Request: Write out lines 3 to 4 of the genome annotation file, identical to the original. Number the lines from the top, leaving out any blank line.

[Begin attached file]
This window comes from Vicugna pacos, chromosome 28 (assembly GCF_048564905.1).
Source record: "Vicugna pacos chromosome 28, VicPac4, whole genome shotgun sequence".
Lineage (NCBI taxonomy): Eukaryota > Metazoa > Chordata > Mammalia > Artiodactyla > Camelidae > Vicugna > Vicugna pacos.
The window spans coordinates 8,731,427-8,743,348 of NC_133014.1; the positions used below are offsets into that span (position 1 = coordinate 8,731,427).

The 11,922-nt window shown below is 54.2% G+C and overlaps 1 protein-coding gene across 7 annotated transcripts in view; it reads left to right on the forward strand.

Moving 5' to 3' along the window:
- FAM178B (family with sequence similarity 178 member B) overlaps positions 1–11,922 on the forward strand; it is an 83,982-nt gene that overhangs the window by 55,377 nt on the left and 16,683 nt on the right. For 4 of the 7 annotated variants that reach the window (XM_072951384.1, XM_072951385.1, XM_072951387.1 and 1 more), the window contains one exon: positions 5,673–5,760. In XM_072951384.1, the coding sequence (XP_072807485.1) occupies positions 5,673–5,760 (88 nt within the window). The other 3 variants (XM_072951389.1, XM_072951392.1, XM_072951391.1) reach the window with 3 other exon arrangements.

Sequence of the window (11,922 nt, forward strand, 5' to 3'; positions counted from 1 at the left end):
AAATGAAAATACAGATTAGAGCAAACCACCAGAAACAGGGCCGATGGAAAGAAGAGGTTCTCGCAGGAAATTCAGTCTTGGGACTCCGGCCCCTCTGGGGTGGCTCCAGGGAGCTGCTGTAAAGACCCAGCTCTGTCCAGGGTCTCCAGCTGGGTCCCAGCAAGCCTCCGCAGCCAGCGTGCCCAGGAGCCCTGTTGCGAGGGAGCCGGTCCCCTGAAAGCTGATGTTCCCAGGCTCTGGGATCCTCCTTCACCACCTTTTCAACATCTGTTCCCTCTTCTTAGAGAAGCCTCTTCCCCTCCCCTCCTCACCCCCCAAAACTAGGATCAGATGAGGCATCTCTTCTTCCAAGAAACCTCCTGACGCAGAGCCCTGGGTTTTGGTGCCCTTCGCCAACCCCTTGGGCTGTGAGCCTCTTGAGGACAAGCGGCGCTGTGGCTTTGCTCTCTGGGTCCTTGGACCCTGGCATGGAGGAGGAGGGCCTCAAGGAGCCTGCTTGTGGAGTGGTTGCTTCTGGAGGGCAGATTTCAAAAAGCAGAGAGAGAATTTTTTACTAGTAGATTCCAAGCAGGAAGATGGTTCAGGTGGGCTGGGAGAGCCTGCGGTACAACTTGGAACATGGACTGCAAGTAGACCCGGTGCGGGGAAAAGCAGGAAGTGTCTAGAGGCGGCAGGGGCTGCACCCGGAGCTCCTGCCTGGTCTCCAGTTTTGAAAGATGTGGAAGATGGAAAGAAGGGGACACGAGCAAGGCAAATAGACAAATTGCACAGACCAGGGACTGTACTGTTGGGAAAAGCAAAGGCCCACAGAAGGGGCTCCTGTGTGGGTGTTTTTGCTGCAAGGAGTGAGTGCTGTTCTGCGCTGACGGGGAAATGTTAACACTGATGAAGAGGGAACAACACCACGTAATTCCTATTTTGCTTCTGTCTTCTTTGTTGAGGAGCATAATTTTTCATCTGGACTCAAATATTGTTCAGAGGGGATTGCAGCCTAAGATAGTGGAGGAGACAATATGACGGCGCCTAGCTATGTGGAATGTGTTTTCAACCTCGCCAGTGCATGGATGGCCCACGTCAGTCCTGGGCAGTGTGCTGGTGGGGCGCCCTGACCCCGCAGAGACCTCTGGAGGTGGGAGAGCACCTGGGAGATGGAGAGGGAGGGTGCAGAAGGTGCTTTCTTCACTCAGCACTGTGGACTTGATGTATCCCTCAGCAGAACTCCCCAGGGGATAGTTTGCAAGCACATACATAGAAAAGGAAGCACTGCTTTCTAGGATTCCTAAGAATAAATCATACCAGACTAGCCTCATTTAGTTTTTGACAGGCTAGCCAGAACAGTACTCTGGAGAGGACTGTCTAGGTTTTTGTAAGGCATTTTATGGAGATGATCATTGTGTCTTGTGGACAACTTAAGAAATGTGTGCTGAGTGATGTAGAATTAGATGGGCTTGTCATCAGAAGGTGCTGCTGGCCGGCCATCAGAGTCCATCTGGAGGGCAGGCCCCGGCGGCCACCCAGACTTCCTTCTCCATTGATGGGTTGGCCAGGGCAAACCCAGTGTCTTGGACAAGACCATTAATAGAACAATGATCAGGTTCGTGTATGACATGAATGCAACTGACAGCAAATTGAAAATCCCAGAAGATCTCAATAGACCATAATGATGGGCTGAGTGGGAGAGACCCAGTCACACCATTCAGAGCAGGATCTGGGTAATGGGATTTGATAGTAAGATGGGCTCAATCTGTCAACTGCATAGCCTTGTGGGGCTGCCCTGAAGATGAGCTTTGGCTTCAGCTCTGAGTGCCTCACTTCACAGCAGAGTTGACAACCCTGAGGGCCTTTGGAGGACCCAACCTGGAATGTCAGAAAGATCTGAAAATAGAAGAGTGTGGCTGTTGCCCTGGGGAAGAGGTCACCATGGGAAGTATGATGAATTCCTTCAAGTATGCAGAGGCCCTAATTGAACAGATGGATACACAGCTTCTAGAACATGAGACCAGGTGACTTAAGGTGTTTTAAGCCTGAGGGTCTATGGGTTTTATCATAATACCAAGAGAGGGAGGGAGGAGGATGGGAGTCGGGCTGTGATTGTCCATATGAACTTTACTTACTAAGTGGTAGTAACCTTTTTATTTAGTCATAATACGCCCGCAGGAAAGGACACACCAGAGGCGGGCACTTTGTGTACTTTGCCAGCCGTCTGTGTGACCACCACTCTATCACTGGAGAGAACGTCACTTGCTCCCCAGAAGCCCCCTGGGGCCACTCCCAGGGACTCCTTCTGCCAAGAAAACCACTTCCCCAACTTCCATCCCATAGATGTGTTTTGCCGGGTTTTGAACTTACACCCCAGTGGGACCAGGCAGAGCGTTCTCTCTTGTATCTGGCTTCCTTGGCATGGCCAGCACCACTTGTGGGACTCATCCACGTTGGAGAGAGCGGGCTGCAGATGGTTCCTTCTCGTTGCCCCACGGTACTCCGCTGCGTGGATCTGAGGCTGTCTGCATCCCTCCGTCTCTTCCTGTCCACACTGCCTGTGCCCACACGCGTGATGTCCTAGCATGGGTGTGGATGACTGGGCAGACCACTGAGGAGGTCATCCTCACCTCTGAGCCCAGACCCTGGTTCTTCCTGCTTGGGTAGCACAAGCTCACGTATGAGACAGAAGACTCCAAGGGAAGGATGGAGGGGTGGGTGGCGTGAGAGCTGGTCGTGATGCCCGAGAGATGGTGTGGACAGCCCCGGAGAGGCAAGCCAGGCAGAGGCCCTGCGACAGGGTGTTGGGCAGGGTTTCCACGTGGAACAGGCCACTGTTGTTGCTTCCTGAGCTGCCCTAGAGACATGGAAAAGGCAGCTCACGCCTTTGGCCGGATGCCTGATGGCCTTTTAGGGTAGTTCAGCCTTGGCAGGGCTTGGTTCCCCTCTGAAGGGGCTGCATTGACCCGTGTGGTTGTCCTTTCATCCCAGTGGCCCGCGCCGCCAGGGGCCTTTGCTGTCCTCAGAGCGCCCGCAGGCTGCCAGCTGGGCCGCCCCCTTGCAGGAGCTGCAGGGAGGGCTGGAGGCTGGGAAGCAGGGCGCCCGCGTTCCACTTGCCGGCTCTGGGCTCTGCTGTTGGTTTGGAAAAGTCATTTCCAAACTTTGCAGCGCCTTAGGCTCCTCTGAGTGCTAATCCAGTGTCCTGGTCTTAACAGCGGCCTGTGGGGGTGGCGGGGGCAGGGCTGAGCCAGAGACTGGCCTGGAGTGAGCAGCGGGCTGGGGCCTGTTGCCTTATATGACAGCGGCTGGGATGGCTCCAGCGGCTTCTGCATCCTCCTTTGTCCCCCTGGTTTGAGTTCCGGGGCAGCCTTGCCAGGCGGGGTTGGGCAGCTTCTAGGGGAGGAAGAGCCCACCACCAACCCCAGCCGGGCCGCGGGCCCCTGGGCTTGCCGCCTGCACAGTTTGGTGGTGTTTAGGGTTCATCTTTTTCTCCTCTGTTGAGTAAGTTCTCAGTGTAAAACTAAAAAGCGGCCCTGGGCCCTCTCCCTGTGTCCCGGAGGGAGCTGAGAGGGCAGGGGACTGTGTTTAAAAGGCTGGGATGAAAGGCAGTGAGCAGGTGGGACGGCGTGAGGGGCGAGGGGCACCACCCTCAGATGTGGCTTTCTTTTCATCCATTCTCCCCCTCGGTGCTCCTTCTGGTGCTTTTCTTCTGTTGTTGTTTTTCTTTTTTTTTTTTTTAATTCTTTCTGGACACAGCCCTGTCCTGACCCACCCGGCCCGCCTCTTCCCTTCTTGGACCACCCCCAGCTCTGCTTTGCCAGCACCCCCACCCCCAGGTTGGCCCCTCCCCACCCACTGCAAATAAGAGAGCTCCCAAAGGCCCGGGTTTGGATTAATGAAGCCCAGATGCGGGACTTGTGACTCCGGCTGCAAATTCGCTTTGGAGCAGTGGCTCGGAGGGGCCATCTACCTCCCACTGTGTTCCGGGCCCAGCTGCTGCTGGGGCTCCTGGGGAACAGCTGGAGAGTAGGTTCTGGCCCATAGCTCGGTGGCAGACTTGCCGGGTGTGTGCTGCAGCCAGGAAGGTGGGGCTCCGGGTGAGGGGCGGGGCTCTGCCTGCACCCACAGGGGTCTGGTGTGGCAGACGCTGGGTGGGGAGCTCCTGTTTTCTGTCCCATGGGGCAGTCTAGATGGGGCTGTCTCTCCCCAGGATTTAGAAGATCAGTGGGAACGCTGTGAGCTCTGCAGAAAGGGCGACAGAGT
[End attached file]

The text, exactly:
Lineage (NCBI taxonomy): Eukaryota > Metazoa > Chordata > Mammalia > Artiodactyla > Camelidae > Vicugna > Vicugna pacos.
The window spans coordinates 8,731,427-8,743,348 of NC_133014.1; the positions used below are offsets into that span (position 1 = coordinate 8,731,427).